Why…Why… Why would you hire foreigners to find you teachers then decide if they’re good enough?
Well long story short. At the end of my lesson they just said, “No”. I was quickly ushered out and with a big smile the American guy who selected me kindly told me that they said no. No particular reason why, no advice on how I could improve or what they wanted to see. The rejection was quite baseless and if I’m being honest dented my confidence.
Lucky for me I have experience and I know that every no gets me closer to a yes.
Part-time Language School
I eventually took another job which kept me afloat until I found the current one I have now. The Job before eventually became a sinking ship and almost ended in shambles. The company decided to go online and that it didn’t need such a large staff. Ultimately letting go of 20 Thai staff and all the teachers at that branch. It wasn’t until a week later that I got a phone call telling me that they can’t close because of contractual obligations with current students. So they asked If I could come back… Not Kidding you.
The School No Teacher Wants…
There was also a job I almost ended up taking in the middle of nowhere. The school was nice and the staff was even nicer. It was just the location was in the middle of nowhere. Even worse there was a lot of traffic in the middle of nowhere. My condo was only 20 minutes away from the school, but it took me a minimum of 2 hours to get there due to traffic. The only mode of transportation was taxi which made for a 220 baht fare ($5-$6) one-way.
Too many cars, not enough roads.
In all fairness I really liked the people. They were nice, friendly and wanted me to work with them. After the demo-lesson I was toured around the school by one of the teachers and she explained me that the school had a problem with teachers quitting. Not really something you should say to someone who isn’t officially hired yet…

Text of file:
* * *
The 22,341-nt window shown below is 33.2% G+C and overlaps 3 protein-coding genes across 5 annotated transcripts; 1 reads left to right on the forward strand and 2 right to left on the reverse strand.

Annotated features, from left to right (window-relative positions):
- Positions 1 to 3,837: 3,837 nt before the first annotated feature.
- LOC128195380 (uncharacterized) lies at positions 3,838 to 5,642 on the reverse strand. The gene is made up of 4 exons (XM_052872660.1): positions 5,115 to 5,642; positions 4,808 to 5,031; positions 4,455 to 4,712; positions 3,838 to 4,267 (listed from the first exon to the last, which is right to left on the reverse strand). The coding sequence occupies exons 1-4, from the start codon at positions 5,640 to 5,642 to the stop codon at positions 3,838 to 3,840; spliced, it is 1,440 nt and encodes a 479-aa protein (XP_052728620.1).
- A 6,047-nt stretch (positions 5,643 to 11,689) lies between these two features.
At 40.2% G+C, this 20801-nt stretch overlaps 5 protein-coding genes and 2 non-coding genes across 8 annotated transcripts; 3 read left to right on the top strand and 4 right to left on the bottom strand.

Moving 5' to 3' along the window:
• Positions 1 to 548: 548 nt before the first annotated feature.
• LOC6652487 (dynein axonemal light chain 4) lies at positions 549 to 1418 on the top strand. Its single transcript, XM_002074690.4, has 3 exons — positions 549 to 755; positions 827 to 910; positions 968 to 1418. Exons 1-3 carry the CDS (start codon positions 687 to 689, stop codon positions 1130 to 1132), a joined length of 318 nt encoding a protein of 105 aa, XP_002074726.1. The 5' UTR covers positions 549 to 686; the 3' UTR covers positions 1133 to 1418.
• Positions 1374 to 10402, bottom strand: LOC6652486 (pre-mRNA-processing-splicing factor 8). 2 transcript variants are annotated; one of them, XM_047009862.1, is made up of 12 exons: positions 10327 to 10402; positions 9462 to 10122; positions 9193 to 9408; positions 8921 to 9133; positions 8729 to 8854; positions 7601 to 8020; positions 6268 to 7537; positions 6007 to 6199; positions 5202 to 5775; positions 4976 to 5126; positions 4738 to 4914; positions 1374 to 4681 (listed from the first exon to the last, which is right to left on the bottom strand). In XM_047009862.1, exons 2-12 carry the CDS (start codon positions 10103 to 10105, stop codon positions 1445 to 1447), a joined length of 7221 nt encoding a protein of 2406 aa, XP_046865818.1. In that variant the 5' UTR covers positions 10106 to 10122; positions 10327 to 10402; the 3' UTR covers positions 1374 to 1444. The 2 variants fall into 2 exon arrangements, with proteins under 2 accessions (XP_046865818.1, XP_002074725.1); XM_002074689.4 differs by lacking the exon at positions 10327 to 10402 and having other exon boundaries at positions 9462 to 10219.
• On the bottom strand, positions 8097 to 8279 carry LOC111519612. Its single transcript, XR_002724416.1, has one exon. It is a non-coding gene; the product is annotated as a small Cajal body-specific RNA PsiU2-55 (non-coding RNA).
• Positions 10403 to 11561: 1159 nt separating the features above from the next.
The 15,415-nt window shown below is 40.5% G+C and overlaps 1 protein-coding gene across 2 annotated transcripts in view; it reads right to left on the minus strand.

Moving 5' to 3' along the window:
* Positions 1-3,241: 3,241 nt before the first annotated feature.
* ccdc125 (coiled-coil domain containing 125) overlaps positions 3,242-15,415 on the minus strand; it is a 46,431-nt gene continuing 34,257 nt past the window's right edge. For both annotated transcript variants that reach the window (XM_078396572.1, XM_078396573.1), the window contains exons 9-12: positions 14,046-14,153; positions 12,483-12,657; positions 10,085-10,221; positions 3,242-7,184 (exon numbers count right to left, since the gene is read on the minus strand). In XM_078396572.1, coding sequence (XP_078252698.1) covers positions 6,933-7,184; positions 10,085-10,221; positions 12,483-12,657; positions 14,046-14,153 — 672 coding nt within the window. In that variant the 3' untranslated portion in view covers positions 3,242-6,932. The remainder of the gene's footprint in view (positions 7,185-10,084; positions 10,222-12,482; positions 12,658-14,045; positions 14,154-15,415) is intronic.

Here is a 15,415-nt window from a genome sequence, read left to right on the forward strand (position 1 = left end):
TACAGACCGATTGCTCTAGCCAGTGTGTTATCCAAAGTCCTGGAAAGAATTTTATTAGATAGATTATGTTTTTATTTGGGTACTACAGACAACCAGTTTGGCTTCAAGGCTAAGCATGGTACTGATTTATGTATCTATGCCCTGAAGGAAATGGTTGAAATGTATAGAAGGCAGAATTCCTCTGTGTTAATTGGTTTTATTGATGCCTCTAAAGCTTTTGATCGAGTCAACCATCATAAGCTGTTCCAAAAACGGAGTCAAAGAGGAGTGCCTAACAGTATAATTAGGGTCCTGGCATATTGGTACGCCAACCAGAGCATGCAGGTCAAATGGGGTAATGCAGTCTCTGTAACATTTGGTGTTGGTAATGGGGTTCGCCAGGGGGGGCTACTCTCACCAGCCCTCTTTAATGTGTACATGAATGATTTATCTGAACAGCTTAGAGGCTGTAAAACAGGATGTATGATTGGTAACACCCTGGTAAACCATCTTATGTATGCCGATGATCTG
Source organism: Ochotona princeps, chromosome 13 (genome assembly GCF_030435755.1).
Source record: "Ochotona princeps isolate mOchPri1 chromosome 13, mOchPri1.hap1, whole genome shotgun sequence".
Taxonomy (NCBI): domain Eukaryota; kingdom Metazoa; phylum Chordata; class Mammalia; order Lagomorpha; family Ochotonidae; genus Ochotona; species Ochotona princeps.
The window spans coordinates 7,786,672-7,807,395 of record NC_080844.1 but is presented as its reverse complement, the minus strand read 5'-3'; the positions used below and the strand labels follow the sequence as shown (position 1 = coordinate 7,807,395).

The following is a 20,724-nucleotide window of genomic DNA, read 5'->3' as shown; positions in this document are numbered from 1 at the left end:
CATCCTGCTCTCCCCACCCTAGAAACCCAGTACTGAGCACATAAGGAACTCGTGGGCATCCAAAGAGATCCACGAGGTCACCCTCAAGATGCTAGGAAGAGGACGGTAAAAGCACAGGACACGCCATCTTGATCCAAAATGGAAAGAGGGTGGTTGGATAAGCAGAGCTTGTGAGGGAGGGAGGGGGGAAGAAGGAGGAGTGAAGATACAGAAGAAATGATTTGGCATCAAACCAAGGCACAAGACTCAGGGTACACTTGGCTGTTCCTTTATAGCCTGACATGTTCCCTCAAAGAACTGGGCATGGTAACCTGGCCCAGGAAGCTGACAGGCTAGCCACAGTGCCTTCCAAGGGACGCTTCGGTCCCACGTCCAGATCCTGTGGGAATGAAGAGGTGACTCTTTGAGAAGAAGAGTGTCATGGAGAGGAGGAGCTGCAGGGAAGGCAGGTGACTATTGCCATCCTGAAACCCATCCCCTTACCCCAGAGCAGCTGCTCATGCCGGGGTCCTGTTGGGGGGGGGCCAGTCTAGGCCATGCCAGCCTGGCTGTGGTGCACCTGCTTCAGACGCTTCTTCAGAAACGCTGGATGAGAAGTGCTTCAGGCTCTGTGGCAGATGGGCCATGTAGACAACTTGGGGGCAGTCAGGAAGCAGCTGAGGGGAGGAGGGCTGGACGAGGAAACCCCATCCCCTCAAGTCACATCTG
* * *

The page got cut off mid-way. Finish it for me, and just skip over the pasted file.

Apart of me felt sorry for them and appreciated their kindness. I knew if I took the job I would commit at least a year to it and see out my contract. Over time I would get over the long commutes or just move into a temporary low-budget apartment near the school. Which could be easily done for as low as $100-$150 per month.
Still choosing this school wouldn’t come without sacrifice on my part. Having been well situated and familiar with Bangkok life, I wondered how this would affect my current living.
Time to make a choice
Unfortunately and fortunately, I got an e-mail after a friend referred me for a position. It was a no brainer. As I will say once and say whenever I get a chance to. The best positions in Thailand aren’t advertised, they’re referred.
Better working conditions, international staff and western curriculum to follow. The school is really big on student centered learning so that means lots of activities.
So I choose the school I got referred to. The director was happy to hire someone who was referred as well as I was to work for someone with familiar faces.
Everything Takes Time
It took about 3 months for this opportunity to arise. Working part-time as a means to let time pass and more jobs openings arise was partly tactical.
During the time I would constantly complain to my friend from England. He only offered words of encouragement as he told me it took him 6 months to find a job. So perseverance is a useful virtue if you plan on finding work as a foreigner.
Also having adequate savings or alternate forms of income will keep you from starving.
Sure, I didn’t find a job in few days. If it doesn’t present itself right away then try again tomorrow. Consistency and determination is key.
Contact me as always if you need help.